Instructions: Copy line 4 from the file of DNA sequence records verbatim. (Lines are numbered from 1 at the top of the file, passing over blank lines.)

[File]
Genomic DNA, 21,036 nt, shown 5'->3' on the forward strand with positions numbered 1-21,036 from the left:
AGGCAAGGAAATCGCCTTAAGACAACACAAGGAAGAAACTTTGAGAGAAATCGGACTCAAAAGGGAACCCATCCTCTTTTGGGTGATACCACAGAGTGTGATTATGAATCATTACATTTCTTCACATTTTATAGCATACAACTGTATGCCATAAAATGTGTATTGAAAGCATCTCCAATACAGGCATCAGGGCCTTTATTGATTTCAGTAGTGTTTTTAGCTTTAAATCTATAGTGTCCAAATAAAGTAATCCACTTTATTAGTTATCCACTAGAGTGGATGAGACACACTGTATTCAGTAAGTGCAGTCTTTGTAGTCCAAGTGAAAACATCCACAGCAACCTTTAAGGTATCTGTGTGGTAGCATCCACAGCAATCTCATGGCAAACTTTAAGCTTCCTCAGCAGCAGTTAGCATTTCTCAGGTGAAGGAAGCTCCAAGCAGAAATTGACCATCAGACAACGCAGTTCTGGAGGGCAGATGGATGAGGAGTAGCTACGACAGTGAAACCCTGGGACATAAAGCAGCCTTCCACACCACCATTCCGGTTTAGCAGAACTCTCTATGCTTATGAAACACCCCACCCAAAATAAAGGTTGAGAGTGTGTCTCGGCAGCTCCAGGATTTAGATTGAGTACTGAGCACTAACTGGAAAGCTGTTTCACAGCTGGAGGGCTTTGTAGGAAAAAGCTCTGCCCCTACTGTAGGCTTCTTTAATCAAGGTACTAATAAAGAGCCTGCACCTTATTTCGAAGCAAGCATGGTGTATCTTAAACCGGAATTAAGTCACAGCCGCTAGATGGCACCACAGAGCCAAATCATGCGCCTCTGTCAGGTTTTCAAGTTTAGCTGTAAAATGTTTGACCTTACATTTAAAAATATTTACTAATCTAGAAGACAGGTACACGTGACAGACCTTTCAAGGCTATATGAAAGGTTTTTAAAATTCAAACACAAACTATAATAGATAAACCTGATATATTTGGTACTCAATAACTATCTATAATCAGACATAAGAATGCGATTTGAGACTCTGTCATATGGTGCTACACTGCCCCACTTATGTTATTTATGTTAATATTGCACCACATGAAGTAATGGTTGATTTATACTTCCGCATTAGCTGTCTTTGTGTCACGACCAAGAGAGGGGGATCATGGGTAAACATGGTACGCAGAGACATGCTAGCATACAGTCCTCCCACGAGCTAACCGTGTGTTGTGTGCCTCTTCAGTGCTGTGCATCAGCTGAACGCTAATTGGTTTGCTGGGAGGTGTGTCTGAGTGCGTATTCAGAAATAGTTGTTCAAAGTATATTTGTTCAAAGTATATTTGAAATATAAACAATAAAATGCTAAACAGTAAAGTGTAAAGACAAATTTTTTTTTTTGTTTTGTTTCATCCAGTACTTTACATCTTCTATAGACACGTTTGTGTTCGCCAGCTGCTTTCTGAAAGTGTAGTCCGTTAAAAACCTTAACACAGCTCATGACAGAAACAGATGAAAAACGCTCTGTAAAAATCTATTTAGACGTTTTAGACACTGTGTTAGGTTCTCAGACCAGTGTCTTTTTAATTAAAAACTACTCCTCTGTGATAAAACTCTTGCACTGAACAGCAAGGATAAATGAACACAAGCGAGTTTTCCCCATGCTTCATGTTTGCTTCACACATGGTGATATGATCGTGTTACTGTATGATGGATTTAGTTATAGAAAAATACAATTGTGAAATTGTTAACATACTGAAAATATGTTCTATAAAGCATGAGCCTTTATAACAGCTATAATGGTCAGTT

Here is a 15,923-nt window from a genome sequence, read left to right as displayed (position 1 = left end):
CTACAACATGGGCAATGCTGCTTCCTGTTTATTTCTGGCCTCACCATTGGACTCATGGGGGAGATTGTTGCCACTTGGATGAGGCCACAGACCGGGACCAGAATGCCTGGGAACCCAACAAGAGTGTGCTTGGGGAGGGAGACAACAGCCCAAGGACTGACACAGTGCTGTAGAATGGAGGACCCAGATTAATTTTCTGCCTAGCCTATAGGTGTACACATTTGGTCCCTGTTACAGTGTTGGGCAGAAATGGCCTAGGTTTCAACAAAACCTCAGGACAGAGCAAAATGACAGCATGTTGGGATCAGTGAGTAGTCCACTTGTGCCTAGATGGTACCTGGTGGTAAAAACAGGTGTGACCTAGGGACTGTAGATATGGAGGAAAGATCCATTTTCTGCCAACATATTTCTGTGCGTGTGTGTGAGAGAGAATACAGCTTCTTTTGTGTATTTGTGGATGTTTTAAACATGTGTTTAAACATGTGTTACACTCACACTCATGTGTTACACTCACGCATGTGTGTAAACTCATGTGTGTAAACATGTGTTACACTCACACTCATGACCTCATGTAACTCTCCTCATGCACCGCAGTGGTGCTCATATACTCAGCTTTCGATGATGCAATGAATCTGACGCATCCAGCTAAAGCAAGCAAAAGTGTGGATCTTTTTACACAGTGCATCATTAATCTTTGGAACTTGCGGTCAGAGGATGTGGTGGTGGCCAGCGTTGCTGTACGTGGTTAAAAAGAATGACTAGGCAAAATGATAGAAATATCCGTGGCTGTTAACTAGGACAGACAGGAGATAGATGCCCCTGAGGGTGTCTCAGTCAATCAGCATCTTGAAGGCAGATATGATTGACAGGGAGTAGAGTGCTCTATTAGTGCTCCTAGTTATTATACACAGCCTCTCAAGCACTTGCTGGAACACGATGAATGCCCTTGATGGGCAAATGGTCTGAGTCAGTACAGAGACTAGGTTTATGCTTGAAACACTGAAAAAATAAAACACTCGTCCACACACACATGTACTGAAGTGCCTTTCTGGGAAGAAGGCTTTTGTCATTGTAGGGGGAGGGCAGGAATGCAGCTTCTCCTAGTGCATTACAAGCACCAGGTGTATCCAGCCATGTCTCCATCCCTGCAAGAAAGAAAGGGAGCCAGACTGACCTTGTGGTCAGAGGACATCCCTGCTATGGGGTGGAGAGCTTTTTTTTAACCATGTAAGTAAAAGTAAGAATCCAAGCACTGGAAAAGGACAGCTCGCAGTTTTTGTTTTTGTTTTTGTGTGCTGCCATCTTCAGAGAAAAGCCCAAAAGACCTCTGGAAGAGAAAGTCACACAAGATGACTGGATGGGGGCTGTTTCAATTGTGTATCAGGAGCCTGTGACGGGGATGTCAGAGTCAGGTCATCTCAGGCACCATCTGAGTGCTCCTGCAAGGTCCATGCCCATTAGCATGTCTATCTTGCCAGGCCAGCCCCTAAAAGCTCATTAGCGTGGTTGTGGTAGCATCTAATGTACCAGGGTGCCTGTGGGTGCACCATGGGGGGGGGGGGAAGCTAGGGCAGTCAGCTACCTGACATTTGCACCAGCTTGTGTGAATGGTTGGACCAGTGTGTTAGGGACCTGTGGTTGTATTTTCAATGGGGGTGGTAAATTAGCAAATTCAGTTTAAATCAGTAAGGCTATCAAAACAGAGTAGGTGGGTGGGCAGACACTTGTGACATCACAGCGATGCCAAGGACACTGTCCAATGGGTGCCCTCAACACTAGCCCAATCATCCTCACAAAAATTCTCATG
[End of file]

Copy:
CTACAACATGGGCAATGCTGCTTCCTGTTTATTTCTGGCCTCACCATTGGACTCATGGGGGAGATTGTTGCCACTTGGATGAGGCCACAGACCGGGACCAGAATGCCTGGGAACCCAACAAGAGTGTGCTTGGGGAGGGAGACAACAGCCCAAGGACTGACACAGTGCTGTAGAATGGAGGACCCAGATTAATTTTCTGCCTAGCCTATAGGTGTACACATTTGGTCCCTGTTACAGTGTTGGGCAGAAATGGCCTAGGTTTCAACAAAACCTCAGGACAGAGCAAAATGACAGCATGTTGGGATCAGTGAGTAGTCCACTTGTGCCTAGATGGTACCTGGTGGTAAAAACAGGTGTGACCTAGGGACTGTAGATATGGAGGAAAGATCCATTTTCTGCCAACATATTTCTGTGCGTGTGTGTGAGAGAGAATACAGCTTCTTTTGTGTATTTGTGGATGTTTTAAACATGTGTTTAAACATGTGTTACACTCACACTCATGTGTTACACTCACGCATGTGTGTAAACTCATGTGTGTAAACATGTGTTACACTCACACTCATGACCTCATGTAACTCTCCTCATGCACCGCAGTGGTGCTCATATACTCAGCTTTCGATGATGCAATGAATCTGACGCATCCAGCTAAAGCAAGCAAAAGTGTGGATCTTTTTACACAGTGCATCATTAATCTTTGGAACTTGCGGTCAGAGGATGTGGTGGTGGCCAGCGTTGCTGTACGTGGTTAAAAAGAATGACTAGGCAAAATGATAGAAATATCCGTGGCTGTTAACTAGGACAGACAGGAGATAGATGCCCCTGAGGGTGTCTCAGTCAATCAGCATCTTGAAGGCAGATATGATTGACAGGGAGTAGAGTGCTCTATTAGTGCTCCTAGTTATTATACACAGCCTCTCAAGCACTTGCTGGAACACGATGAATGCCCTTGATGGGCAAATGGTCTGAGTCAGTACAGAGACTAGGTTTATGCTTGAAACACTGAAAAAATAAAACACTCGTCCACACACACATGTACTGAAGTGCCTTTCTGGGAAGAAGGCTTTTGTCATTGTAGGGGGAGGGCAGGAATGCAGCTTCTCCTAGTGCATTACAAGCACCAGGTGTATCCAGCCATGTCTCCATCCCTGCAAGAAAGAAAGGGAGCCAGACTGACCTTGTGGTCAGAGGACATCCCTGCTATGGGGTGGAGAGCTTTTTTTTAACCATGTAAGTAAAAGTAAGAATCCAAGCACTGGAAAAGGACAGCTCGCAGTTTTTGTTTTTGTTTTTGTGTGCTGCCATCTTCAGAGAAAAGCCCAAAAGACCTCTGGAAGAGAAAGTCACACAAGATGACTGGATGGGGGCTGTTTCAATTGTGTATCAGGAGCCTGTGACGGGGATGTCAGAGTCAGGTCATCTCAGGCACCATCTGAGTGCTCCTGCAAGGTCCATGCCCATTAGCATGTCTATCTTGCCAGGCCAGCCCCTAAAAGCTCATTAGCGTGGTTGTGGTAGCATCTAATGTACCAGGGTGCCTGTGGGTGCACCATGGGGGGGGGGGGAAGCTAGGGCAGTCAGCTACCTGACATTTGCACCAGCTTGTGTGAATGGTTGGACCAGTGTGTTAGGGACCTGTGGTTGTATTTTCAATGGGGGTGGTAAATTAGCAAATTCAGTTTAAATCAGTAAGGCTATCAAAACAGAGTAGGTGGGTGGGCAGACACTTGTGACATCACAGCGATGCCAAGGACACTGTCCAATGGGTGCCCTCAACACTAGCCCAATCATCCTCACAAAAATTCTCATG